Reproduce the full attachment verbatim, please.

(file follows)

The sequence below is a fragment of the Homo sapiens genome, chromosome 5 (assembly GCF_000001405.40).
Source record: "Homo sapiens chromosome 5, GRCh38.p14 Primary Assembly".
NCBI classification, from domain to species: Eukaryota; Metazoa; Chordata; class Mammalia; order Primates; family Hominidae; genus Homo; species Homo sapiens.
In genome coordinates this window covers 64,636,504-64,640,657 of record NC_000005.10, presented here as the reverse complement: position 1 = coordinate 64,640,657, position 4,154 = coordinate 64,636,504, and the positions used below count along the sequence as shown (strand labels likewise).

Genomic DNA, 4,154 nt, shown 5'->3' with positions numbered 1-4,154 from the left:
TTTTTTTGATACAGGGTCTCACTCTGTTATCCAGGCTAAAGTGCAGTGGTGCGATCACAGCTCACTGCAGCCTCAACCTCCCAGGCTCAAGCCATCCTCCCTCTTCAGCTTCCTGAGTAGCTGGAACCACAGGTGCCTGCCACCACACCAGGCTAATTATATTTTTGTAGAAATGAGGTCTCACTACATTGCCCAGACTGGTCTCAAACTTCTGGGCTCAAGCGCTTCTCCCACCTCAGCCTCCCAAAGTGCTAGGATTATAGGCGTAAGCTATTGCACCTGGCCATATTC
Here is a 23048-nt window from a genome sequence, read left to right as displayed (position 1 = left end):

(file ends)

The sequence below is a fragment of the Homo sapiens genome, chromosome 5 (assembly GCF_000001405.40).
Source record: "Homo sapiens chromosome 5, GRCh38.p14 Primary Assembly".
NCBI classification, from domain to species: Eukaryota; Metazoa; Chordata; class Mammalia; order Primates; family Hominidae; genus Homo; species Homo sapiens.
In genome coordinates this window covers 64,636,504-64,640,657 of record NC_000005.10, presented here as the reverse complement: position 1 = coordinate 64,640,657, position 4,154 = coordinate 64,636,504, and the positions used below count along the sequence as shown (strand labels likewise).

Genomic DNA, 4,154 nt, shown 5'->3' with positions numbered 1-4,154 from the left:
TTTTTTTGATACAGGGTCTCACTCTGTTATCCAGGCTAAAGTGCAGTGGTGCGATCACAGCTCACTGCAGCCTCAACCTCCCAGGCTCAAGCCATCCTCCCTCTTCAGCTTCCTGAGTAGCTGGAACCACAGGTGCCTGCCACCACACCAGGCTAATTATATTTTTGTAGAAATGAGGTCTCACTACATTGCCCAGACTGGTCTCAAACTTCTGGGCTCAAGCGCTTCTCCCACCTCAGCCTCCCAAAGTGCTAGGATTATAGGCGTAAGCTATTGCACCTGGCCATATTC
Here is a 23048-nt window from a genome sequence, read left to right as displayed (position 1 = left end):